At its simplest, communication is the process of sending and receiving information between two or more people. Visual communication involves the exchange of information using pictures, imagery, symbols and signs. The following article provides strategies for using visual communication with children.
Children can communicate by using key images before they begin to speak verbally; for example, by pointing to a picture of eating to indicate they are hungry. This can also be helpful for bilingual children or those from other cultural backgrounds who need extra support to learn English words.
Visual communication aids like labels can be used to teach concepts like the general and the specific or whole and the part. So labels can be used to mark baskets of musical instruments or blocks showing how the flute will go into the first and the Lego bricks into the second. Eventually, learners will know how to read visual signs like a raised index finger for Silence or a swing representing the playground.
Set up a visual schedule to increase task motivation. Put up several stickers or magnets depicting parts of an everyday routine like snacks, singing, naps and so on. As each task or activity is completed, the child can put the sticker or magnets on a schedule panel. Such a visual timetable not only makes it easier for children to remember what they are supposed to do next but also makes it easier for staff to introduce changes in a way that is easy for kids to process.
Visual aids are also great for the teaching process. Pictures of different steps that show children how to do something not just help them learn the skill at their own pace but provide the resources to practise them independently. For example, putting up a visual step-by-step guide of hand-washing above the basin will foster both good hygiene as well as independence in children.
Use large-size picture cards to introduce new vocabulary or practise previously introduced vocabulary. Consider what approach will interest your learner most – using lexical groups like fruits, vehicles, dresses or choosing a theme like a summer and then using picture cards to introduce related ideas and objects like ice cream, swimming, beach ball, the colour blue and so on.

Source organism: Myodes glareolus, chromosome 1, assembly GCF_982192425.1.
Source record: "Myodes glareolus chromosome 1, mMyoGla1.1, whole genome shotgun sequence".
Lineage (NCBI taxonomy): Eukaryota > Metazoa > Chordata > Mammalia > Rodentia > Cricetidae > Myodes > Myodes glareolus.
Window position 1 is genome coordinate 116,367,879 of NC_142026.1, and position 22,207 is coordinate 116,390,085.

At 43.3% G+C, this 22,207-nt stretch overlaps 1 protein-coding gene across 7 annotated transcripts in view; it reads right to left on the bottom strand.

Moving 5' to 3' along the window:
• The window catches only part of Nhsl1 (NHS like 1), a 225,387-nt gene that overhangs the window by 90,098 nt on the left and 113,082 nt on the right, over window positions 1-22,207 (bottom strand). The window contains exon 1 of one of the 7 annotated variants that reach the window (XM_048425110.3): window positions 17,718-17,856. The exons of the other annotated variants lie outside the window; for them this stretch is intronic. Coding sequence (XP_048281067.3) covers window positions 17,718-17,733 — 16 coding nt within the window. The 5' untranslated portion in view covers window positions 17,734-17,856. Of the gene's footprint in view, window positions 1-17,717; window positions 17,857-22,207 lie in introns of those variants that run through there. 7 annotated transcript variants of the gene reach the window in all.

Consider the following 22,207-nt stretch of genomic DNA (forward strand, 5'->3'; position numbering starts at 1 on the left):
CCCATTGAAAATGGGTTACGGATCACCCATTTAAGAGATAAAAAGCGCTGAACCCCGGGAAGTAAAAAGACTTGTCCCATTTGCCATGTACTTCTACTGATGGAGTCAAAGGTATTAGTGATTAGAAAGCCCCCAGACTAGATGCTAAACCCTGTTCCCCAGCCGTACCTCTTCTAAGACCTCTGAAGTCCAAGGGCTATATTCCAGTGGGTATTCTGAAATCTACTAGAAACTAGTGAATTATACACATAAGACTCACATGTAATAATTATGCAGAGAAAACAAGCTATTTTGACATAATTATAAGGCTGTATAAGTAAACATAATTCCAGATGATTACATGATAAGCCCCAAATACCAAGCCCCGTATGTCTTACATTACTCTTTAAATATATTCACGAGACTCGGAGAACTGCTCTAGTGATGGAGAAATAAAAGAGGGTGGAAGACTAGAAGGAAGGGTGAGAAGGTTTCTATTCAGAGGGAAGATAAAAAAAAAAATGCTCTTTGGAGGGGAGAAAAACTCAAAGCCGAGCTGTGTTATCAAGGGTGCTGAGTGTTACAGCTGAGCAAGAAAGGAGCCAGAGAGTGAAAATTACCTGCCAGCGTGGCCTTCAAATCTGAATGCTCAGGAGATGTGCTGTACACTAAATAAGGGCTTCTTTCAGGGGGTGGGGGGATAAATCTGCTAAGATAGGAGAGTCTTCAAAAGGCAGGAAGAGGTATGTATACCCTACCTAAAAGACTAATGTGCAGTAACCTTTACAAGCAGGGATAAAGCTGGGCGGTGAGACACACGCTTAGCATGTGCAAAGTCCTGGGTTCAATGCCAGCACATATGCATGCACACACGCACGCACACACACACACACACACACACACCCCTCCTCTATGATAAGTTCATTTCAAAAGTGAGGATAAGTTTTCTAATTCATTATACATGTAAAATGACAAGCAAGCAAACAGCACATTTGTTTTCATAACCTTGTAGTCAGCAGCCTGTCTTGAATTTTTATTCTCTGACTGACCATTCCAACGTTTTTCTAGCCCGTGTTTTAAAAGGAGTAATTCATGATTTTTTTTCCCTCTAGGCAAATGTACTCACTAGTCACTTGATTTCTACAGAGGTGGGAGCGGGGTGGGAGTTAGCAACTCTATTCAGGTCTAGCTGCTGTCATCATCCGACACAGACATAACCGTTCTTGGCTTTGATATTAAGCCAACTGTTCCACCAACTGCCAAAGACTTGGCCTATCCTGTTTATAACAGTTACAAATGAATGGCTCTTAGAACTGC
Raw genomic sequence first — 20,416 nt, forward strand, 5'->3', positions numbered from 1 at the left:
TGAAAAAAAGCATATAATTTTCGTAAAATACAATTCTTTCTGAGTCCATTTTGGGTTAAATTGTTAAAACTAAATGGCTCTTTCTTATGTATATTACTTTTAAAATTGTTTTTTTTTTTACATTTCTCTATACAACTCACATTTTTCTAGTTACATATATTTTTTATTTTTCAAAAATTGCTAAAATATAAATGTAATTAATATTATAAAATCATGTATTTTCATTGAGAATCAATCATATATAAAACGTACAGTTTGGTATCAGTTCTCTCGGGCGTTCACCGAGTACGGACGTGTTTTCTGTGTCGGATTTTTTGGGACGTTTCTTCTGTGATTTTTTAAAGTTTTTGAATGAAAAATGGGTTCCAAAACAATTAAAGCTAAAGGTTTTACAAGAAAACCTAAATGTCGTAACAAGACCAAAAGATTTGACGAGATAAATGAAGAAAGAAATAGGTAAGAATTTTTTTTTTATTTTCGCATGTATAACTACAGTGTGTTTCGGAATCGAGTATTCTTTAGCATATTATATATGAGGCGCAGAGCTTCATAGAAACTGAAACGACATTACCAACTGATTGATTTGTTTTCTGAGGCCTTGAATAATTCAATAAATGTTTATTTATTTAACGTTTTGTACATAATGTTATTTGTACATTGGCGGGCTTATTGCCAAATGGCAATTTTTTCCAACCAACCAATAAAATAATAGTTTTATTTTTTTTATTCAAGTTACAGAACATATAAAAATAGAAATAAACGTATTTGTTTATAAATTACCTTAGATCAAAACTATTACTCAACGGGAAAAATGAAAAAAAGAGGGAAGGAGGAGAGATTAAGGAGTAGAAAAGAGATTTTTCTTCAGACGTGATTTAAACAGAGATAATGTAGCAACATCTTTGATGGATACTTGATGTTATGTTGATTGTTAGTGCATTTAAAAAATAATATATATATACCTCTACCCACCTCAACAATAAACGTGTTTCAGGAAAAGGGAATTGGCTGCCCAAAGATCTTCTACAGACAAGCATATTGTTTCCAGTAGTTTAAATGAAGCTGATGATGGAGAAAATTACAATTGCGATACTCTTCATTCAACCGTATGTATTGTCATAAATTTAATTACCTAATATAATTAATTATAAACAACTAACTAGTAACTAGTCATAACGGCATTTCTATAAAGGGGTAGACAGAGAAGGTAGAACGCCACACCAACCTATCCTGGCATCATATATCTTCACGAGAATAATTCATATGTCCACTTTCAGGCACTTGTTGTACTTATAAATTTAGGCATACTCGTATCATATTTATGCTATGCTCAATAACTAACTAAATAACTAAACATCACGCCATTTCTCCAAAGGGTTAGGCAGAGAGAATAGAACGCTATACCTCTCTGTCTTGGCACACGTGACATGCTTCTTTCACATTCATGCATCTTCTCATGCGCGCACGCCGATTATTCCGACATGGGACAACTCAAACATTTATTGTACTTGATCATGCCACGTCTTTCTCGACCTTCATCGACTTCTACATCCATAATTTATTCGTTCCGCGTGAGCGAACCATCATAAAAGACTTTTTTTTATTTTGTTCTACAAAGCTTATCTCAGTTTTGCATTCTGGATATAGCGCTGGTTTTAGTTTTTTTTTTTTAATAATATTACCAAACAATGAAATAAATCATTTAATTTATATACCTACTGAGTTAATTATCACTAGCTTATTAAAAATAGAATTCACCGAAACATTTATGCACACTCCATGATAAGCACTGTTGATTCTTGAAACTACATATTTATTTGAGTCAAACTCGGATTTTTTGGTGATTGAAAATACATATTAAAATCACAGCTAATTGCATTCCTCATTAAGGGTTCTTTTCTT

While all early learners benefit from visual cues, this type of communication may be particularly helpful for children with additional needs or the non-verbal learner. Children on the autism spectrum for example find it difficult to process vocal or body language cues. For them and other non-verbal learners, consider using visual cards indicating ‘drink’ or ‘toilet’ so that they have greater agency in their own needs and routine rather than wait to be helped by others.
It was famously claimed by Albert Einstein, "If I can't picture it, I can't understand it." Children's brains process information in ways that we don't always comprehend, just like the mind of that extraordinary man.
And like Einstein, visual communication tools like pictures, signs, charts, and diagrams can be very helpful in fostering good behaviour while enhancing understanding and advancing the development of young learners.
Posters & Charts - Free posters and charts on a variety of topics and themes for children.
Vocabulary Worksheets - Free Vocabulary posters/worksheets for children.
Visual Learning Style In Children - The following provides information on identifying visual child learners, how Educators help visual learners, supporting visual learners and more.
Visual Communication For Early Learners, Care For Kids